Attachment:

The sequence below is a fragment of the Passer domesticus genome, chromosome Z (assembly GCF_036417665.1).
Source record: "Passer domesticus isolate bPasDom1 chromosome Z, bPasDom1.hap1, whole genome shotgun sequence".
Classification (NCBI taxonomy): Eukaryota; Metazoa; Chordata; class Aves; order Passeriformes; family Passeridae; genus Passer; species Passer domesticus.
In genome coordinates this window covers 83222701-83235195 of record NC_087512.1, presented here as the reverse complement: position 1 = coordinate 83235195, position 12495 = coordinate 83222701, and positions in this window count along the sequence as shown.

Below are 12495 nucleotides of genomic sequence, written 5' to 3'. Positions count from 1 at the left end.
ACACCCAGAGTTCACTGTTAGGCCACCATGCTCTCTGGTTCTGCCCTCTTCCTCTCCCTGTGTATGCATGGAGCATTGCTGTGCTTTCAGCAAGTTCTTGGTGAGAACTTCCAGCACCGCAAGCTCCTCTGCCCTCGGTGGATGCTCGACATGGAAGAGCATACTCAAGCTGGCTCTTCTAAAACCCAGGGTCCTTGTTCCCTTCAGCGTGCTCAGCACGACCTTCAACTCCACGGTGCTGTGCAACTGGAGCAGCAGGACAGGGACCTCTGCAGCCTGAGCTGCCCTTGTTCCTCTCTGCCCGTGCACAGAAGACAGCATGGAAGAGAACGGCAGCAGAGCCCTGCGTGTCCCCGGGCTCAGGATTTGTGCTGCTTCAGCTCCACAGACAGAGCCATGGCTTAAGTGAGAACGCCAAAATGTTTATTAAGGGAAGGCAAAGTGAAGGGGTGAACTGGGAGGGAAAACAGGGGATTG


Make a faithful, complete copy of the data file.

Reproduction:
The sequence below is a fragment of the Passer domesticus genome, chromosome Z (assembly GCF_036417665.1).
Source record: "Passer domesticus isolate bPasDom1 chromosome Z, bPasDom1.hap1, whole genome shotgun sequence".
Classification (NCBI taxonomy): Eukaryota; Metazoa; Chordata; class Aves; order Passeriformes; family Passeridae; genus Passer; species Passer domesticus.
In genome coordinates this window covers 83222701-83235195 of record NC_087512.1, presented here as the reverse complement: position 1 = coordinate 83235195, position 12495 = coordinate 83222701, and positions in this window count along the sequence as shown.

Below are 12495 nucleotides of genomic sequence, written 5' to 3'. Positions count from 1 at the left end.
ACACCCAGAGTTCACTGTTAGGCCACCATGCTCTCTGGTTCTGCCCTCTTCCTCTCCCTGTGTATGCATGGAGCATTGCTGTGCTTTCAGCAAGTTCTTGGTGAGAACTTCCAGCACCGCAAGCTCCTCTGCCCTCGGTGGATGCTCGACATGGAAGAGCATACTCAAGCTGGCTCTTCTAAAACCCAGGGTCCTTGTTCCCTTCAGCGTGCTCAGCACGACCTTCAACTCCACGGTGCTGTGCAACTGGAGCAGCAGGACAGGGACCTCTGCAGCCTGAGCTGCCCTTGTTCCTCTCTGCCCGTGCACAGAAGACAGCATGGAAGAGAACGGCAGCAGAGCCCTGCGTGTCCCCGGGCTCAGGATTTGTGCTGCTTCAGCTCCACAGACAGAGCCATGGCTTAAGTGAGAACGCCAAAATGTTTATTAAGGGAAGGCAAAGTGAAGGGGTGAACTGGGAGGGAAAACAGGGGATTG